Experts in horse racing are questioning whether a relatively new class of drugs could be the culprit behind an uptick in the number of horse deaths in California and Kentucky. The drug, an obscure treatment for osteoporosis, could be masking vulnerability in bones for younger horses. Almost all the deaths in Kentucky and California have been triggered by musculoskeletal issues. At least 23 horses have died at the Santa Anita Park in California in the past three months, and horse fatalities at Kentucky’s tracks nearly doubled in 2018.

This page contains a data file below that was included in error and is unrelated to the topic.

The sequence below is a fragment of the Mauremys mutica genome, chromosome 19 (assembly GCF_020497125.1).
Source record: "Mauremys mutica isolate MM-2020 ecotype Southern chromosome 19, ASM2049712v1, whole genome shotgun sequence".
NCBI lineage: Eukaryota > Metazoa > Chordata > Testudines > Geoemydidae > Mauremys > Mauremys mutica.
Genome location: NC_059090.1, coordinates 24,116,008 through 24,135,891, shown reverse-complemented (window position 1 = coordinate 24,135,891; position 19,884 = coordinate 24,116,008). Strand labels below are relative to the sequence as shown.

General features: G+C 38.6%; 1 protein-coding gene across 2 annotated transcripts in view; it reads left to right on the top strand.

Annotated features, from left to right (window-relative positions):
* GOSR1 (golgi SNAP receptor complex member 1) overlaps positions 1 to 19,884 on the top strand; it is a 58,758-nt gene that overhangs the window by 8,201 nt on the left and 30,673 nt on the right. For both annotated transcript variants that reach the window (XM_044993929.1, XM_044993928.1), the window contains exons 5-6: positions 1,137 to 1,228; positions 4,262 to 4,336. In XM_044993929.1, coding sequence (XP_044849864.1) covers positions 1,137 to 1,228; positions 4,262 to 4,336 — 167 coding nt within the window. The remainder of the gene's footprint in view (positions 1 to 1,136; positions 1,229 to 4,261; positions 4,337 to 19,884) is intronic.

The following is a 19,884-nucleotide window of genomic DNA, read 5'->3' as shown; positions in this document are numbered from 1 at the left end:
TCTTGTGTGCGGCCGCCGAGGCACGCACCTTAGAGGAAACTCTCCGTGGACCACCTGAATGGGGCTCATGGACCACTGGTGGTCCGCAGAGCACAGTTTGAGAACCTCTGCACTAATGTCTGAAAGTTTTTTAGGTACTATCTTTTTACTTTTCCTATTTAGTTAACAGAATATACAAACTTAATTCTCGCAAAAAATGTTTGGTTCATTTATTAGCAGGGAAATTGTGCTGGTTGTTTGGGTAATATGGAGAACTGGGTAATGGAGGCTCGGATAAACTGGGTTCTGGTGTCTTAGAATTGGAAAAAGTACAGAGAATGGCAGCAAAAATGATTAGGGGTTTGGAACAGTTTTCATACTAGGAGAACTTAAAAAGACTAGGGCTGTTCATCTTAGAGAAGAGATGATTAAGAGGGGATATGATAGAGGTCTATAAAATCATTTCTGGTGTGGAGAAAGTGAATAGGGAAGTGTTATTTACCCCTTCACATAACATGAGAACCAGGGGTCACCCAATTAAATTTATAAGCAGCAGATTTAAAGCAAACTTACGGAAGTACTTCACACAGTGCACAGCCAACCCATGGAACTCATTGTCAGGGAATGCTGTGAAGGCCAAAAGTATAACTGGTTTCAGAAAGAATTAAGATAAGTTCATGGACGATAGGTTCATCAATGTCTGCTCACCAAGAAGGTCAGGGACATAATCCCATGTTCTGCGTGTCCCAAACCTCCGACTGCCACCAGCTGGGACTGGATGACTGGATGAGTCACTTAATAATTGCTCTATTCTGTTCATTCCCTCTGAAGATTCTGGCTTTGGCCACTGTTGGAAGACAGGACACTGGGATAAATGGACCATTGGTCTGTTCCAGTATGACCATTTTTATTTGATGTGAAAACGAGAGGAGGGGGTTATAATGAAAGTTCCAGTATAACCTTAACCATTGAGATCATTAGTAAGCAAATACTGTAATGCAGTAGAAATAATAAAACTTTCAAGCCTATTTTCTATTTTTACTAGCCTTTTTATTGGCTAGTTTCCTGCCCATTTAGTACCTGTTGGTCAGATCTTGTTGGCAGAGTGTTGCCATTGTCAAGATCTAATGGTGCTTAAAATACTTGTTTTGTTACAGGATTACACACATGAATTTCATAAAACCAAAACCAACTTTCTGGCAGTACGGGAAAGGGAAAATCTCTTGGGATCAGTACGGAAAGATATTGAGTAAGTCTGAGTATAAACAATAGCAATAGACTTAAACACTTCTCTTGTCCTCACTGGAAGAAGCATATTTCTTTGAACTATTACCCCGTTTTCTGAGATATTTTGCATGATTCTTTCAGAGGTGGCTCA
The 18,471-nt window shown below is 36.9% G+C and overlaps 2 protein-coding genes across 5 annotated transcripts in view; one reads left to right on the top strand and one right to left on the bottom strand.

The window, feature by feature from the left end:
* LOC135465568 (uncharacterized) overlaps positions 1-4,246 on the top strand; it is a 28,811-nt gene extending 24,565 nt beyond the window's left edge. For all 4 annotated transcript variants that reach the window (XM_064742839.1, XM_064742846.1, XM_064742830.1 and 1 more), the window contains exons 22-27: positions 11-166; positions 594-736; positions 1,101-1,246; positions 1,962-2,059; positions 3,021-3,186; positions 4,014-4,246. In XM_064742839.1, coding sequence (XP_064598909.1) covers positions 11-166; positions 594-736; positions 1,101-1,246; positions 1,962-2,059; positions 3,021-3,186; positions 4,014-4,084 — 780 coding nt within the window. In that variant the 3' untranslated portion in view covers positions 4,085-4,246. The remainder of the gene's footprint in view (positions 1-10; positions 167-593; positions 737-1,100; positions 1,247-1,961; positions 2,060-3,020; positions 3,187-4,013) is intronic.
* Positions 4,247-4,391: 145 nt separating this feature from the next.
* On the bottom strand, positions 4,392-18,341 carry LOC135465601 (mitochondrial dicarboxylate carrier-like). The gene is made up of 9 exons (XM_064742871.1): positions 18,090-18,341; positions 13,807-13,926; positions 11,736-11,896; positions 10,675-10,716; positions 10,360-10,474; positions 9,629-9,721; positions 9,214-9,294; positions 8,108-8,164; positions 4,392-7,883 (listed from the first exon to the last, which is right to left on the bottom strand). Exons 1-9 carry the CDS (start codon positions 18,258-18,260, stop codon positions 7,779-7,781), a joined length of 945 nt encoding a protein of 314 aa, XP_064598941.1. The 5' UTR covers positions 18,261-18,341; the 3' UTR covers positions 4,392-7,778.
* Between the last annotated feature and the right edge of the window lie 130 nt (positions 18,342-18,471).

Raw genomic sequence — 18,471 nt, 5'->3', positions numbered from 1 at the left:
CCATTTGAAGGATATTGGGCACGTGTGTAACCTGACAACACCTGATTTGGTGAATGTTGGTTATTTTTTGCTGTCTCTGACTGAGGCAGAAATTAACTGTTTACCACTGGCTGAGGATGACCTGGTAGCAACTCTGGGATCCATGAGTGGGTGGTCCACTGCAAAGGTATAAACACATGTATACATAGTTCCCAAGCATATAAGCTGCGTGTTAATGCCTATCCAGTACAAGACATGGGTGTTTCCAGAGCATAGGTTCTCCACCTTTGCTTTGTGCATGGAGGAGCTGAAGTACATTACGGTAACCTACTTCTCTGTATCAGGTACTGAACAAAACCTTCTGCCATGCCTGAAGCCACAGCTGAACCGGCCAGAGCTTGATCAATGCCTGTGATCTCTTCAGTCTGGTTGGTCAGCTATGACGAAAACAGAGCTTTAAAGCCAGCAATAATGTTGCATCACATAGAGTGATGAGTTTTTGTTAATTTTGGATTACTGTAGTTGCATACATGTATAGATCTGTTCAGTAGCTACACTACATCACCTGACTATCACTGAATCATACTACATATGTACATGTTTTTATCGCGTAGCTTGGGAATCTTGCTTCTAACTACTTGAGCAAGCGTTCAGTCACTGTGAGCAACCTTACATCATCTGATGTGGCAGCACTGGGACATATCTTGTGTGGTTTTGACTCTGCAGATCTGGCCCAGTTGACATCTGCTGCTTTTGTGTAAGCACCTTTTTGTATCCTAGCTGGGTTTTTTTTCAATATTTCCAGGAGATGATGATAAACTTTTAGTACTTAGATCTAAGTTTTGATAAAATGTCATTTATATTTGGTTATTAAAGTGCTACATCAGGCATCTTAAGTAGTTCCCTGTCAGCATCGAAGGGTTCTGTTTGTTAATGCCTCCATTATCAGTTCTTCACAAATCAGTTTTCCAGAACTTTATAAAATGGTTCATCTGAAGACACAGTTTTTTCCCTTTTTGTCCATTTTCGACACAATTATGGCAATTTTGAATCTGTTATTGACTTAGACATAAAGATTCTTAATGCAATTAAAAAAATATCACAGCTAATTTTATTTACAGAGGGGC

Bisphosphonates are osteoporosis medications that were approved about five years ago for use in horses four or older, but vets can prescribe it legally for other bone problems in younger horses. The drug kills off the cells, called osteoclasts, that clear away bone with microdamage. “We’re concerned about the science that shows when it is given to young mammals it can cause stress fractures,” said Ed Martin, president and CEO of the Association of Racing Commissioners International. “We don’t have equine-specific research… but other research shows its connection to stress fractures and the link to catastrophic injury.”